At Infinit, we value natural, quality ingredients which is why we choose to use sucrose and natural stevia to sweeten our products, and only use natural flavours.

The FDA defines natural flavours as:

"Natural flavor is the essential oil, oleoresin, essence or extractive, protein hydrolysate, distillate, or any product of roasting, heating or enzymolysis, which contains the flavoring constituents derived from a spice, fruit or fruit juice, vegetable or vegetable juice, edible yeast, herb, bark, bud, root, leaf or similar plant material, meat, seafood, poultry, eggs, dairy products, or fermentation products thereof, whose significant function in food is flavoring rather than nutritional."

The FDA's definition of an artificial flavor is any substance that does not meet the definition of a natural flavour." - Business Insider

So why use artificial flavours? Cost is the main reason. It is generally cheaper to use an artificial flavour over a natural one. However, there are a number of health effects that can result from the use of artificial ingredients. Just a simple google search will bring up loads of information on the side effects of artificial flavours. 

Gums and Thickeners
Gums and thickeners are often used in food products to enhance the mouth-feel of a blend - improving texture and thickening the product. Most of these additives have no nutritional value and some had some relatively bad press, like guar gum. Read more on this gum here. Another popular thickener is xanthan gum. Gums and thickeners can also interfere with the very nutrients we are trying to ingest. We recommend avoiding additives whenever possible, as they are generally just that - an additive to improve the texture or mouth feel of a product, when this can be achieved by using the right raw materials in the first place.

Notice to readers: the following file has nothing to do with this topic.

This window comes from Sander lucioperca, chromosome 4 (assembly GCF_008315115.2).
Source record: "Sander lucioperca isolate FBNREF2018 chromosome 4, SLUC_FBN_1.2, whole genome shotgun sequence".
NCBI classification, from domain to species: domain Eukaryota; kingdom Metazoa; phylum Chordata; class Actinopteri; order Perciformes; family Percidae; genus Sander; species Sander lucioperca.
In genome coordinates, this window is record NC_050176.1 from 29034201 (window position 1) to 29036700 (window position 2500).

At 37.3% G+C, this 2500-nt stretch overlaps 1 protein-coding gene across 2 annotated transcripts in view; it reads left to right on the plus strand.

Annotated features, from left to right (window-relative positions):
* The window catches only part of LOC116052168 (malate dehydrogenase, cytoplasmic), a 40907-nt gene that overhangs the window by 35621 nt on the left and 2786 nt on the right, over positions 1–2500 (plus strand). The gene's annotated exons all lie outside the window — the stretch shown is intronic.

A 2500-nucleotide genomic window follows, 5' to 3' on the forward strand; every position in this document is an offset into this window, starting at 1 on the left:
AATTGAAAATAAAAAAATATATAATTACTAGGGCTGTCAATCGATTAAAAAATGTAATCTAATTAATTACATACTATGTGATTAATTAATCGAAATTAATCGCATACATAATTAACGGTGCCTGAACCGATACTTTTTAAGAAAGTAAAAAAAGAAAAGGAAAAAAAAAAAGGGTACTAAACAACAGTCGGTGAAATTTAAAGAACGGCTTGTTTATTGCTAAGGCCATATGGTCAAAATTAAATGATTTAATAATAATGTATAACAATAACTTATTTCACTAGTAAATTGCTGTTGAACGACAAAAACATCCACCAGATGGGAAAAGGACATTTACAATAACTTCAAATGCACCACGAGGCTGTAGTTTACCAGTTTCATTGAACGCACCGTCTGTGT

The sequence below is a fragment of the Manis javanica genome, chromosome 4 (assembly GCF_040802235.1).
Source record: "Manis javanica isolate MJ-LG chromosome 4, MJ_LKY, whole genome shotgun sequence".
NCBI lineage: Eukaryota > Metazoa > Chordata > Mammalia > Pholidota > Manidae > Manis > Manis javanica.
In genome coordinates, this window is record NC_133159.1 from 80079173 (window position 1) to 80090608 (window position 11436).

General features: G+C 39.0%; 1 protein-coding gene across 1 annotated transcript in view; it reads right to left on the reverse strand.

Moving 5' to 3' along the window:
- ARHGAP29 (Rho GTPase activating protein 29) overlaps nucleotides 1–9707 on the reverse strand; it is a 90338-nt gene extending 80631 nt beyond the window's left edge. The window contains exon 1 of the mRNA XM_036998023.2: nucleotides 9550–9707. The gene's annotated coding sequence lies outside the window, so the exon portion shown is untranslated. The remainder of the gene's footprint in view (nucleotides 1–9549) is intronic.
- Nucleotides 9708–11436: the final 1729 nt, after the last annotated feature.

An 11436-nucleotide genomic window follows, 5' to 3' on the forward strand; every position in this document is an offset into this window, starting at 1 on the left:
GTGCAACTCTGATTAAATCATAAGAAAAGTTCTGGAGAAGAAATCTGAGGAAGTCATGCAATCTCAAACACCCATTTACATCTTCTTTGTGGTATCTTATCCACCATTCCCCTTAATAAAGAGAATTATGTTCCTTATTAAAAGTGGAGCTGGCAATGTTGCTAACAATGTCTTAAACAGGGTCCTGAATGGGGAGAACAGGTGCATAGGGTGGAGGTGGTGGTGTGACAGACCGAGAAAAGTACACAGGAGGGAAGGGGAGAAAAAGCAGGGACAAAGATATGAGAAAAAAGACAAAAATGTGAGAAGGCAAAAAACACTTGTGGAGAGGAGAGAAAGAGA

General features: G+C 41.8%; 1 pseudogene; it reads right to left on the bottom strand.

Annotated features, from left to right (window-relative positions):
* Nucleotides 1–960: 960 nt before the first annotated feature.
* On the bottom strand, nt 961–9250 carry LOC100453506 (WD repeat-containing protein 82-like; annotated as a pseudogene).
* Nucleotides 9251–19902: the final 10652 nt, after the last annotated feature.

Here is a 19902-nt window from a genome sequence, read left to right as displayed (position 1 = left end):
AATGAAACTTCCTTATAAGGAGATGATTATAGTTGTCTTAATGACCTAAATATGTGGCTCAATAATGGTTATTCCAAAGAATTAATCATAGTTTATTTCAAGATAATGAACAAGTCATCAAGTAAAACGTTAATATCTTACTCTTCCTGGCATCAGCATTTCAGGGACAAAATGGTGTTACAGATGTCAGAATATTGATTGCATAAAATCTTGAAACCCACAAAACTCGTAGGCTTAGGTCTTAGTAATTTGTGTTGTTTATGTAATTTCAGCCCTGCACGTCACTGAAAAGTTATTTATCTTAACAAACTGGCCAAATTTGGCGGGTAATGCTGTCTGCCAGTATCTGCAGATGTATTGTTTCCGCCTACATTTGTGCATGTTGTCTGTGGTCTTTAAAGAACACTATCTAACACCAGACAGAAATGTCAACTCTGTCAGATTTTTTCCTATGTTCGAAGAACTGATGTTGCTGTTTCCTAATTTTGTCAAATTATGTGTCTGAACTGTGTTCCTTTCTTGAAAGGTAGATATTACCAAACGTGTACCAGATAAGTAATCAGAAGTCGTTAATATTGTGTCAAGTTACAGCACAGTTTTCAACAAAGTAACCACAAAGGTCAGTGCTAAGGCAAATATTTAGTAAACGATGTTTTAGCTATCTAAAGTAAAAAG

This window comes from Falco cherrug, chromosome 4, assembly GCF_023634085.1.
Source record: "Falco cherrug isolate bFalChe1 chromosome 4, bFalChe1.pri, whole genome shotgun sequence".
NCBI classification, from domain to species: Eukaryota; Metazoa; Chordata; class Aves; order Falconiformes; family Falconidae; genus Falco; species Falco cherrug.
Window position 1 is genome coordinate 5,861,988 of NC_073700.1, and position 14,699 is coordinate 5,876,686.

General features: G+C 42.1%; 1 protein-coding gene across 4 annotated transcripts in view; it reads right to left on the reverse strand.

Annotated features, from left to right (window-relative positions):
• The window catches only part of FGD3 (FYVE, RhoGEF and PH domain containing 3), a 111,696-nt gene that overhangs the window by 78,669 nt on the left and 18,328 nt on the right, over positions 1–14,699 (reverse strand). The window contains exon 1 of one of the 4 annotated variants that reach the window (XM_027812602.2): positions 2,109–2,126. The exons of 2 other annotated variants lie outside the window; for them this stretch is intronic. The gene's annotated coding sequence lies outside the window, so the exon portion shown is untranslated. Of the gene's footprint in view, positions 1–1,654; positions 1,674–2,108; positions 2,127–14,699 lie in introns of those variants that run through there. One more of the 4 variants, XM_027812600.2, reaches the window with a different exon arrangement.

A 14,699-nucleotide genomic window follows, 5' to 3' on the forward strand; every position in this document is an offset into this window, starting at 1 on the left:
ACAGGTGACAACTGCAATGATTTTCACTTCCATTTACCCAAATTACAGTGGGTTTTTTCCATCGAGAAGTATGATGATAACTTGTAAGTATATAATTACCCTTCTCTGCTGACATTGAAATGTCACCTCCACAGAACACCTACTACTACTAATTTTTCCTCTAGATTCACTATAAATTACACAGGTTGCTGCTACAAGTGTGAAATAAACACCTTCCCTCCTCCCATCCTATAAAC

There are 3 main enzymes you will find in your sport nutrition drink - protease, bromelain, and lactase.

Protease - there is little to no research supporting the use of supplemental protease as a digestive aid in breaking down protein.  Protease is naturally produced in the pancreas and stomach at a level capable of digesting high quality protein.  Patients who suffer from Exocrine pancreatic insufficiency (EPI) associated with lower enzyme products could benefit from supplementing with Protease.  This is best prescribed by a physician, no benefit for healthy individuals.

Bromelain is touted to prevent muscle soreness after intense exercise. This use has been studied and the evidence suggests bromelain doesn’t work.

Lactase is another enzyme that you will find added to protein products.  As you may think this enzyme is to help break down the lactose contained in milk or whey proteins.  This enzyme Lactase is only required if you are using an inferior whey protein that has low protein purity and high levels of Lactose.  For every 100g of Infinit Raw (Whey Protein Isolate) there is only 0.3 g of Lactose - this is the lowest on the market.  This means it is easy to digest, no GI distress and it tastes great.

Moral of the story - be aware of what you are consuming. If you don't know how to pronounce or have never heard of an ingredient, odds are you shouldn't be consuming it without more in-depth research. Be aware of buzz-words and phrases, as they often are hiding the use of artificial ingredients, and always ensure you are supplementing with the highest quality protein available and are getting a 2:1 carb to protein ratio in after each intense strength effort.